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Story of the Door - Chapter 1

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"lean, long, dusty, dreary and yet somehow lovable"
Mr Utterson is a serious and solemn lawyer who is not explicitly expressive. Despite being unemotional, old, worn and bored or boring, he is still likable.
"He had an approved tolerance for others..."
Mr Utterson is an understanding character who has the willingness to tolerate the existence of opinions or behaviour that one dislikes or disagrees with.
"wondering with envy at the high pressures of spirits involved in their misdeeds"
Mr Utterson is inquisitive and curious about other people's wicked and illegal acts.
"the last reputable acquaintance and the last good influence in the lives of down going men"
Mr Utterson has the reputation for being a supportive and loyal friend even if those around him have changed.
"mark of a modest man"
Mr Utterson is perhaps the embodiment of the proper, respectable, professional and eminently Victorian society.
"his affections, like ivy, were the growth of time"
Mr Utterson's friendship strengthens with time.
"in their Sunday walks they said nothing, looked singularly dull"
Mr Utterson and Mr Enfield are both dull and respectable Victorian gentlemen who prefer to be in silence when in each other's company.
"a certain sinister block of building thrust forward"
The back of Jekyll's house represents Hyde's persona. The rear door is truly the hidden-self, private face of Hyde.
"blistered and distained"
The back door is physically in poor condition - similarly to Hyde's deformed appearance.
"some place at the end of the world"
Mr Enfield reminds us of the duality of human nature - a Victorian society hidden from the face of the public where they lay a world of opium dens and prostitutes. This is the end to the respectable civilised Victorian society.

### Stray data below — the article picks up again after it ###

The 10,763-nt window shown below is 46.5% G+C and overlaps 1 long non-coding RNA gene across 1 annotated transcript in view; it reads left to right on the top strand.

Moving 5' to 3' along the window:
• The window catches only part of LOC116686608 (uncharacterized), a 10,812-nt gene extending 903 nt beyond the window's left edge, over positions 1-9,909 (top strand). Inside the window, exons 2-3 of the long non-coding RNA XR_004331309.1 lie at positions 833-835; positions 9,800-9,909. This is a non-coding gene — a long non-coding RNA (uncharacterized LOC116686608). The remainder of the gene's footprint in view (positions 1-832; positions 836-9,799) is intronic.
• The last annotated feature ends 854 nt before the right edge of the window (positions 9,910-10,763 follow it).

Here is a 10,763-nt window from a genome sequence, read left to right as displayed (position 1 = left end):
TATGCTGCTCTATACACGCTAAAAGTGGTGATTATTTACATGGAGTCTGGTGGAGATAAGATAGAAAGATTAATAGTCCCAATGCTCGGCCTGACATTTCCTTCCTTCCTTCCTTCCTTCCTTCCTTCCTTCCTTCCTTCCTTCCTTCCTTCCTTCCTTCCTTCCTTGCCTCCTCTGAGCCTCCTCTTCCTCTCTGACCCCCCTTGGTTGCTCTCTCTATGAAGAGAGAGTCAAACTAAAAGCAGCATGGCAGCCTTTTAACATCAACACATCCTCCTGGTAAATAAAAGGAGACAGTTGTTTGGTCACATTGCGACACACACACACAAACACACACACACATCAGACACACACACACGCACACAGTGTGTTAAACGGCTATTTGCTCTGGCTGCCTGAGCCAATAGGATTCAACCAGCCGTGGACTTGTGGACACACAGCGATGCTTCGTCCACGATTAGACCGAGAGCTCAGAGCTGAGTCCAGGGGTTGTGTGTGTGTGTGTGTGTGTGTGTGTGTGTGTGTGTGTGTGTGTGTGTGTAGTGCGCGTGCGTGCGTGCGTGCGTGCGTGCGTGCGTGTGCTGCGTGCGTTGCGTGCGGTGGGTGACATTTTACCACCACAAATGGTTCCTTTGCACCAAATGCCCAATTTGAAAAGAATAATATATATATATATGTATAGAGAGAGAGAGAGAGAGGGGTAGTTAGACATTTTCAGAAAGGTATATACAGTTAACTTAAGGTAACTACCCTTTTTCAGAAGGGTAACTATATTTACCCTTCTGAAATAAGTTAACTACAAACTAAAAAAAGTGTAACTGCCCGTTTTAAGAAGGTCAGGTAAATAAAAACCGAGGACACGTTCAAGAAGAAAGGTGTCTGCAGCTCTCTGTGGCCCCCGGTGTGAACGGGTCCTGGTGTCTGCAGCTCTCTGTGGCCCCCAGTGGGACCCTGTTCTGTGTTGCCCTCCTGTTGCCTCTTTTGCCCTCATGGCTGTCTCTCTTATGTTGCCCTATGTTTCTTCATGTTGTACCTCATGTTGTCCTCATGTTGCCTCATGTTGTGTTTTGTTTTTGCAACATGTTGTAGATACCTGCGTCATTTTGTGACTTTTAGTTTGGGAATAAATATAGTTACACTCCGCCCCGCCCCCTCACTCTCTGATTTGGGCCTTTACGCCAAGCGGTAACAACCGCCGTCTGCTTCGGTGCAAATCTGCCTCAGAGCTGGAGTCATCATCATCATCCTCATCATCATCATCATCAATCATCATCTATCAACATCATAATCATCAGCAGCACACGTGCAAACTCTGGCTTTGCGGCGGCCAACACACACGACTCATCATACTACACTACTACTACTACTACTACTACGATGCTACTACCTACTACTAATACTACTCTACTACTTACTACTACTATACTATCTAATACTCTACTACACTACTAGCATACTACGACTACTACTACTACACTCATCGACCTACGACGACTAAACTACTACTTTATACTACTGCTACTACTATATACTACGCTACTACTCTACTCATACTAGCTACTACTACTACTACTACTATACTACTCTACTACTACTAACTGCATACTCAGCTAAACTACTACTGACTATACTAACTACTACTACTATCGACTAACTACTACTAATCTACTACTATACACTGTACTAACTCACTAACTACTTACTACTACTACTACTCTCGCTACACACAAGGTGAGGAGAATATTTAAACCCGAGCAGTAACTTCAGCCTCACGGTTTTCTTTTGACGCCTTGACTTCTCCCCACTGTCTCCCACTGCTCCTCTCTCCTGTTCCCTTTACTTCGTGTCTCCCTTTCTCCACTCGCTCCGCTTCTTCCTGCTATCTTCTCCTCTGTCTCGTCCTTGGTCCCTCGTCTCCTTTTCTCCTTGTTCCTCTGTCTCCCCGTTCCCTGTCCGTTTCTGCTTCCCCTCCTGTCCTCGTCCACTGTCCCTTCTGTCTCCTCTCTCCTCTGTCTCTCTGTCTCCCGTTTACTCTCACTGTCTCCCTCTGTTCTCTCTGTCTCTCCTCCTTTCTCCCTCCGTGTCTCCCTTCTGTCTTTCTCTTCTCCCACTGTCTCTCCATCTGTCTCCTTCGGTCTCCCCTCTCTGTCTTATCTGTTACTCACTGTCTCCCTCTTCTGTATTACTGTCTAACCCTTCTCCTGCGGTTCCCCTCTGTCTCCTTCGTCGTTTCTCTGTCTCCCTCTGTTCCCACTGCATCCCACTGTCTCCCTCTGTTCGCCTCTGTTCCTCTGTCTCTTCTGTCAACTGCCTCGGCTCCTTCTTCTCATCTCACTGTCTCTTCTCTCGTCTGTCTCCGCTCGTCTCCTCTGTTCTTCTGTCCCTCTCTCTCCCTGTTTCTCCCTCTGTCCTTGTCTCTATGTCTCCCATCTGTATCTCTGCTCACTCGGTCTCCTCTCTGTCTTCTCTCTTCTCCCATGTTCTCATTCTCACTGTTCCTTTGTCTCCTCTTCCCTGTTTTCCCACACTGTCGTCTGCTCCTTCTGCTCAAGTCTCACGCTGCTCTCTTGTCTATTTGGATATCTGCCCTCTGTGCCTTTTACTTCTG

"the man trampled calmly over the child's body and left her screaming"
Hyde's first known crime. The juxtaposition of the brutality of Hyde's actions with the complacency of his reaction adds to the horror.
"it was hellish to see"
Mr Endfield describes to Hyde's trampling to be evil. Reference to a Satanic act.
"like some damned Juggernaut"
Hyde is compared to a large lorry suggesting his strength and brutality. Reference to hell in the sentence again.
"gave me one look, so ugly that it bought out the sweat on me like running"
Hyde's demeanor has a long-lasting and soul-piercing affect.
"I had taken a loathing to my gentleman at first sight..."
Mr Enfield forms a strong opinion of Hyde immediately showing the powerful affect Hyde can have on others.
"Sawbones turned sick and white with the desire to kill him"
The doctors form murderous thoughts about Hyde.
"make his name stink from one end of London to the other"
Mr Enfield promised revenge on Hyde. Highlights the importance of reputation in a Victorian society.
"really like Satan"
Hyde is again, compared to the devil himself.
"a really damnable man"
Hyde is destined for hell.
"He is not easy to describe. There is something wrong with his appearance; something displeasing, something downright detestable."
Mr Enfield's physical description of Hyde. He cannot explain the appearance however acknowledges there is something wrong with him.
"I never saw a man I so disliked and yet I scarce know why."
Mr Enfield has formed a hatred for Hyde however he cannot explain himself.
"He must be deformed, he gives a strong feeling of deformity, although I couldn't specify the point..."
Hyde appears to be deformed and again, Mr Enfield can't explain how.
"He's an extra-ordinary looking man..."
Hyde's appearance is unique and out of the ordinary.
"I am ashamed of my long tongue."
Mr Utterson displays a distaste for sensation and gossip as this is ungentlemanly. He disapproves of the gossip with Mr Enfield.
"Mr Utterson sighed deeply but said never a word..."
Theme of secrecy. Mr Utterson does not express his emotions outright and explicitly.
"Let us never refer to this again."
Both Mr Utterson and Mr Enfield swear not to gossip again.